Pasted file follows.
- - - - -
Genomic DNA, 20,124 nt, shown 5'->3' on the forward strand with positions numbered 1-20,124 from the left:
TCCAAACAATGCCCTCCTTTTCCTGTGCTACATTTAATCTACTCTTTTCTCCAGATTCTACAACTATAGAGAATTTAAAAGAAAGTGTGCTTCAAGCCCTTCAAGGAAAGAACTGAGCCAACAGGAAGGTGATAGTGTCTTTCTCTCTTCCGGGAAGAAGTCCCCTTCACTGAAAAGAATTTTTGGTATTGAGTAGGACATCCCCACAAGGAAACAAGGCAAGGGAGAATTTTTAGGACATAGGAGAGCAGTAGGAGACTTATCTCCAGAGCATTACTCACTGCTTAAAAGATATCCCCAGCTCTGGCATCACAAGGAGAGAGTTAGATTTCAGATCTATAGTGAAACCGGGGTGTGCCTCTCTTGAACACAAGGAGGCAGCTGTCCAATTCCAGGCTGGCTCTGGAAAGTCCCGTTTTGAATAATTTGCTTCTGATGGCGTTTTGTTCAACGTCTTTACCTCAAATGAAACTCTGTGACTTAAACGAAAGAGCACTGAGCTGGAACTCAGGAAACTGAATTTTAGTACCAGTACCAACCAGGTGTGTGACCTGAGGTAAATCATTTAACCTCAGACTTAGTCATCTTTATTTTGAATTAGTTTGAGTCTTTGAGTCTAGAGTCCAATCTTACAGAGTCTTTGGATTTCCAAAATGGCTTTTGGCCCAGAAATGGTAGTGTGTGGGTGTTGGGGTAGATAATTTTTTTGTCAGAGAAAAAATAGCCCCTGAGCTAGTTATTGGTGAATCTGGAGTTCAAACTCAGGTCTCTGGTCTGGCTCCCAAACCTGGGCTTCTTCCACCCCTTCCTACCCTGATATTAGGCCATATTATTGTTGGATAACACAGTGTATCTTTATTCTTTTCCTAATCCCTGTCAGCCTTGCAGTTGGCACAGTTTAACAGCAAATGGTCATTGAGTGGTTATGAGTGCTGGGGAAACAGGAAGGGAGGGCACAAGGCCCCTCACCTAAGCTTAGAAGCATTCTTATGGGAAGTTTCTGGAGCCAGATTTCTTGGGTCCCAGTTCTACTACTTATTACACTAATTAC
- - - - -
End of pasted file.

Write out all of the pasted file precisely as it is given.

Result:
Genomic DNA, 20,124 nt, shown 5'->3' on the forward strand with positions numbered 1-20,124 from the left:
TCCAAACAATGCCCTCCTTTTCCTGTGCTACATTTAATCTACTCTTTTCTCCAGATTCTACAACTATAGAGAATTTAAAAGAAAGTGTGCTTCAAGCCCTTCAAGGAAAGAACTGAGCCAACAGGAAGGTGATAGTGTCTTTCTCTCTTCCGGGAAGAAGTCCCCTTCACTGAAAAGAATTTTTGGTATTGAGTAGGACATCCCCACAAGGAAACAAGGCAAGGGAGAATTTTTAGGACATAGGAGAGCAGTAGGAGACTTATCTCCAGAGCATTACTCACTGCTTAAAAGATATCCCCAGCTCTGGCATCACAAGGAGAGAGTTAGATTTCAGATCTATAGTGAAACCGGGGTGTGCCTCTCTTGAACACAAGGAGGCAGCTGTCCAATTCCAGGCTGGCTCTGGAAAGTCCCGTTTTGAATAATTTGCTTCTGATGGCGTTTTGTTCAACGTCTTTACCTCAAATGAAACTCTGTGACTTAAACGAAAGAGCACTGAGCTGGAACTCAGGAAACTGAATTTTAGTACCAGTACCAACCAGGTGTGTGACCTGAGGTAAATCATTTAACCTCAGACTTAGTCATCTTTATTTTGAATTAGTTTGAGTCTTTGAGTCTAGAGTCCAATCTTACAGAGTCTTTGGATTTCCAAAATGGCTTTTGGCCCAGAAATGGTAGTGTGTGGGTGTTGGGGTAGATAATTTTTTTGTCAGAGAAAAAATAGCCCCTGAGCTAGTTATTGGTGAATCTGGAGTTCAAACTCAGGTCTCTGGTCTGGCTCCCAAACCTGGGCTTCTTCCACCCCTTCCTACCCTGATATTAGGCCATATTATTGTTGGATAACACAGTGTATCTTTATTCTTTTCCTAATCCCTGTCAGCCTTGCAGTTGGCACAGTTTAACAGCAAATGGTCATTGAGTGGTTATGAGTGCTGGGGAAACAGGAAGGGAGGGCACAAGGCCCCTCACCTAAGCTTAGAAGCATTCTTATGGGAAGTTTCTGGAGCCAGATTTCTTGGGTCCCAGTTCTACTACTTATTACACTAATTAC